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Growing up black in a white church

June 18, 2015

In light of the tragic shooting at Emanuel AME Church in Charleston, South Carolina, (and some of the sad, yet sadly predictable responses to such), Fatimah Salleh wrote about the black church. I encourage you to read the entire thing, but I’ll share just a snippet:

…Upon their arrival here on the auction block, black Africans were subjected to white Christianity. A white Christianity that used their Bible to support black subjugation, a white Christianity that preached of a cursed skin and black bodies adherence to white ownership. Yes, all of this destruction and degradation was cloaked in Christianity.

White Christianity used their white Jesus to tell black folks they were anything but children of God.

But. But.

But, black slaves refused to believe the Christianity presented by their enslavers.
Instead, in what can only be counted as one of the greatest acts of radical resistance, they claimed Jesus for themselves. What they chose to find was a God who saw them, what they chose to believe was that God could answer their prayers much like the God of the Hebrew slaves…

As a black person who has been a member of the LDS church my entire life, I can’t say that I have much personal interaction with the black church. My parents are converts from black churches, but I have not talked to them too much about their experiences. I know that my father sees something in Mormonism that converted him for sure.

I know that my one experience going with a friend to his black pentecostal church ended up with me being exorcised (or whatever the hell they would call it) for Mormonism in a back room.

As an atheist, I don’t get Christianity. I don’t get why Mormonism attracts black followers, but then again, I don’t get why black people would join the religion of their enslavers. But then again, I don’t perceive to have any experiences with the divine, and I don’t get Christianity or Mormonism in general, so it seems natural that those more specific cases would seem more opaque.

But I think that the first time I really started thinking about the black church was during Obama’s presidential campaign when all of the Reverend Wright stuff came out.

At that time, I saw people responding with incredulity that someone would speak so harshly about the United States. At the same time, I heard on black radio shows people mostly agreeing with the comments. It was a matter of lived experience.

Over time, I’ve witnessed and endured the treatment — on the internet, in the news, in the courtrooms, in day-to-day conversation — of Trayvon Martin’s killing (and so many others…the names just keep parading on until we get all the way to the nine killed in Emanuel). I’ve witnessed how stories and narratives develop if a person is black and how other stories and narratives develop if a person is not. I’ve witnessed how people are treated if they are black and how others are treated when they are not. And even throughout it all, this witness is not enough — if I say something in some venues, I can expect a challenge of everything and anything.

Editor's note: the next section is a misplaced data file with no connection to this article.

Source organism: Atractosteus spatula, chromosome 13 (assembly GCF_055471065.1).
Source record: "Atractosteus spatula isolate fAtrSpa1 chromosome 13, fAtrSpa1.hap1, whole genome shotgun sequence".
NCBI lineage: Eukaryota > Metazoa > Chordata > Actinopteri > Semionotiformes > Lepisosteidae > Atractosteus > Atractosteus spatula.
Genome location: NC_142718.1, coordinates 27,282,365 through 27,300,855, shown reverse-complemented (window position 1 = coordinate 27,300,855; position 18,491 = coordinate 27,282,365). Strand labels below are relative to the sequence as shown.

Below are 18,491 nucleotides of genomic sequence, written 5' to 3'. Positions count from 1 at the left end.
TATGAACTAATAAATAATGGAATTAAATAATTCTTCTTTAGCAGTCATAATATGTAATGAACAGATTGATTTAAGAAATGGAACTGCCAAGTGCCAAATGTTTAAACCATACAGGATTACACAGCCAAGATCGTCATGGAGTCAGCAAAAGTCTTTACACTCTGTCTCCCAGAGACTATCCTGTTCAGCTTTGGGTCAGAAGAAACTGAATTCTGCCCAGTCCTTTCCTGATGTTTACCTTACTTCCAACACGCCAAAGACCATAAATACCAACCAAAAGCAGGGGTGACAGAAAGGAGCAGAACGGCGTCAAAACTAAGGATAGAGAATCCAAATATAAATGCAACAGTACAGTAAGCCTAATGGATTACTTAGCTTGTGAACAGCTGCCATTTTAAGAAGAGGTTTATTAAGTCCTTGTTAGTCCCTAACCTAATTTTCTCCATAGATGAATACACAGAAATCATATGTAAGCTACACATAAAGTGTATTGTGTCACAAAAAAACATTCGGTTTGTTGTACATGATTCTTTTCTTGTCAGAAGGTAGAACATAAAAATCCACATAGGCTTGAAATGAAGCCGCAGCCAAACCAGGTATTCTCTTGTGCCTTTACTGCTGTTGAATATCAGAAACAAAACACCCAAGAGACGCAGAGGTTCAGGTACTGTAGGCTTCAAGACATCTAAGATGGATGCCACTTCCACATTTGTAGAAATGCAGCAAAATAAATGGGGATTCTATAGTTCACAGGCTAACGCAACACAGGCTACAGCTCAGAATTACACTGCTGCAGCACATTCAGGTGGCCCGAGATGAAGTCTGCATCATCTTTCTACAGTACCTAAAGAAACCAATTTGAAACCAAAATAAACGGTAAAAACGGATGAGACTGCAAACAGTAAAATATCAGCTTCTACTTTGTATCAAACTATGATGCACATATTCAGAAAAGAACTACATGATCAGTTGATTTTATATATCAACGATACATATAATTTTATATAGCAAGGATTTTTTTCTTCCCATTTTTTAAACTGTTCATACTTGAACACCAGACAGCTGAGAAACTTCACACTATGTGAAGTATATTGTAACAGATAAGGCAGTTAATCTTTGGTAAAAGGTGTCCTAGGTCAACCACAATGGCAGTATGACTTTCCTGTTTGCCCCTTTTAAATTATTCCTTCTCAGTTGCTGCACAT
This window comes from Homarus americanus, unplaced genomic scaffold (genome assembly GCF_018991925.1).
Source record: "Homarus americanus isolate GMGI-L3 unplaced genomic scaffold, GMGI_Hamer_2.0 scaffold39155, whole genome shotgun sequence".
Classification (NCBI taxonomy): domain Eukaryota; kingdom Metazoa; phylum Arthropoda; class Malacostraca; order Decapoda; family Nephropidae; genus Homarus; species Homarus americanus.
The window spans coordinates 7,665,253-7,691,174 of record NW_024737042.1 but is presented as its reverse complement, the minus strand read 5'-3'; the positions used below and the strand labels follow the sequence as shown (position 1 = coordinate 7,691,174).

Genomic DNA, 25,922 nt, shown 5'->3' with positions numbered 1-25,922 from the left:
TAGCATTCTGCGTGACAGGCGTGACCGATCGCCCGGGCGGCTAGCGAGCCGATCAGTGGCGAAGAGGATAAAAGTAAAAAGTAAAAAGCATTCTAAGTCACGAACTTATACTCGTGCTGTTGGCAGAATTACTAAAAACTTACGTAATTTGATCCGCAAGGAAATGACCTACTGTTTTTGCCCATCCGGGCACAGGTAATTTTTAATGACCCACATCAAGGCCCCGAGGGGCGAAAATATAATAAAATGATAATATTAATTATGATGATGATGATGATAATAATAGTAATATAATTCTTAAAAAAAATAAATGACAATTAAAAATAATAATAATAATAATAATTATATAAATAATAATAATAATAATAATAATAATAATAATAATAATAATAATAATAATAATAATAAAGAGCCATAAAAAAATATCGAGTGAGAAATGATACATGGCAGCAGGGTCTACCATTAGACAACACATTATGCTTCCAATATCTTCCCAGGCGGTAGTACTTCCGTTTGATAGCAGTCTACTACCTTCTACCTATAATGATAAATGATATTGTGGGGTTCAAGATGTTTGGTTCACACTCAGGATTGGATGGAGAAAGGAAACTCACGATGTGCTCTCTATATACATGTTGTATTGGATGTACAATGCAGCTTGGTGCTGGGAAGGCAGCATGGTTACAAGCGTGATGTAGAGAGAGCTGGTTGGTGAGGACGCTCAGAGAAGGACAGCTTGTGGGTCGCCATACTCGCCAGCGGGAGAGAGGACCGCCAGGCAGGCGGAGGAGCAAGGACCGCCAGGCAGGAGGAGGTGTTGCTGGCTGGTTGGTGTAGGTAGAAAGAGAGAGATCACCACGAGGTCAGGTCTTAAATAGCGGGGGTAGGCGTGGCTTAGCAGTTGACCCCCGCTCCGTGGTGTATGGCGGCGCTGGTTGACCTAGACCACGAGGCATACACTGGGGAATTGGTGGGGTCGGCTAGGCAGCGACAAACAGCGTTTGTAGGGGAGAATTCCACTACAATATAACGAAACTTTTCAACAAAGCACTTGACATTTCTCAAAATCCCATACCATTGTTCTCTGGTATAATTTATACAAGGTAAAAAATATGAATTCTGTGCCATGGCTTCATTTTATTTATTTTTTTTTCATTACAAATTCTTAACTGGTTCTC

I’ve come to recognize the value in even potentially having an outlet where one could speak lived experiential truths that go unrecognized by a white majority public.

I have often said that I think it’s a good thing that the LDS church doesn’t try to speak on various racial issues, because I don’t think the church would say anything helpful.

Isn’t that sad? But isn’t it also sadly predictable?

When people talk about black people “acting white”…when people talk about “oreos” as it were, I have to recognize that that describes me, yes…but it describes me in part because I grew up black in a white church. My religious and spiritual language (faithless though it may be) is Mormon. My religious and spiritual community is Mormon, white as it may be.

And yes, I think that makes an alienation.

For a church that cares so much about genealogy and connecting with ancestry, I have no appreciation for genealogy. What for? I am not connected with those people. I see and read the comments of people with connection to Africa and recognize that I don’t even have the faintest clue of where my ancestors may have come from. I feel no connection to that continent, much less any of the countries or tribes within it.

And yet, because of my appearance, I have experiences that keep me bound up in everything. People act a certain way. People react a certain way. People interact a certain way. I have to learn this, live it, breathe it, to survive and to thrive.

Mormonism and Mormon theology and Mormon’s God can’t really teach me anything about any of that. These things can’t provide meaning or comfort or solace or explanation to any of this. They can teach me — and have taught me — how to perform. How to perform a certain level of whiteness, a certain level of respectability. How to act out a role that should hopefully prevent me from meeting an untimely demise.

At the end of the day, I have to recognize that my alienation really is thoroughly Mormon. That’s why I still claim a cultural Mormon, even though I don’t believe in Mormonism, don’t practice it, don’t live it. Because of the lacks and the gaps and what is missing…these are holes gouged out by Mormonism.

  1. Thanks for this post Andrew. I always appreciate your perspective. Your respectful and thoughtful way of writing. I glean a great deal of empathy and understanding when I read your posts.

  2. Jake Dup permalink

    As an African Mormon, I enter services that are predominantly Black, and there I see a host of white and delightsome poeple, just like on the present cover (Conference issue Ensign). An African saint is delightsome, and their radiance is white. The Gospel of Christ makes us His people, from Manilla to Madrid, and from Cape Town to Calgary.

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